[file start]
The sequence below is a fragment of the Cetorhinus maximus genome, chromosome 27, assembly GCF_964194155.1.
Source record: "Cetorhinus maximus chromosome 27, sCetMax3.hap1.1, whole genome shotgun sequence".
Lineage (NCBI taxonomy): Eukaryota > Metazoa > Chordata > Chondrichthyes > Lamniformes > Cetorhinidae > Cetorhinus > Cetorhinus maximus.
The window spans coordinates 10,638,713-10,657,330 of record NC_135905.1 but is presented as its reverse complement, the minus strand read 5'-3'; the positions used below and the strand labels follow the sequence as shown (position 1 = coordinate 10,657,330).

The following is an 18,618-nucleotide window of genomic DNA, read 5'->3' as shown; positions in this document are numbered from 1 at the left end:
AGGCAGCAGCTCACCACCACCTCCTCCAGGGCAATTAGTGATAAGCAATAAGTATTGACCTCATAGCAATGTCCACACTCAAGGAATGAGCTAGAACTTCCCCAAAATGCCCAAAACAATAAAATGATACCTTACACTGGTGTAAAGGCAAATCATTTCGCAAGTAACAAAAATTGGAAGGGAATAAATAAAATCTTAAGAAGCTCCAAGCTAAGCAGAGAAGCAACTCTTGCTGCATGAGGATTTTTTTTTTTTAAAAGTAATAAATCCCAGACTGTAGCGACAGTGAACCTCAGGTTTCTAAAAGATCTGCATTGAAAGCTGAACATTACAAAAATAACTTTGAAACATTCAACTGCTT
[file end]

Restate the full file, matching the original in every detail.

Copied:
The sequence below is a fragment of the Cetorhinus maximus genome, chromosome 27, assembly GCF_964194155.1.
Source record: "Cetorhinus maximus chromosome 27, sCetMax3.hap1.1, whole genome shotgun sequence".
Lineage (NCBI taxonomy): Eukaryota > Metazoa > Chordata > Chondrichthyes > Lamniformes > Cetorhinidae > Cetorhinus > Cetorhinus maximus.
The window spans coordinates 10,638,713-10,657,330 of record NC_135905.1 but is presented as its reverse complement, the minus strand read 5'-3'; the positions used below and the strand labels follow the sequence as shown (position 1 = coordinate 10,657,330).

The following is an 18,618-nucleotide window of genomic DNA, read 5'->3' as shown; positions in this document are numbered from 1 at the left end:
AGGCAGCAGCTCACCACCACCTCCTCCAGGGCAATTAGTGATAAGCAATAAGTATTGACCTCATAGCAATGTCCACACTCAAGGAATGAGCTAGAACTTCCCCAAAATGCCCAAAACAATAAAATGATACCTTACACTGGTGTAAAGGCAAATCATTTCGCAAGTAACAAAAATTGGAAGGGAATAAATAAAATCTTAAGAAGCTCCAAGCTAAGCAGAGAAGCAACTCTTGCTGCATGAGGATTTTTTTTTTTTAAAAGTAATAAATCCCAGACTGTAGCGACAGTGAACCTCAGGTTTCTAAAAGATCTGCATTGAAAGCTGAACATTACAAAAATAACTTTGAAACATTCAACTGCTT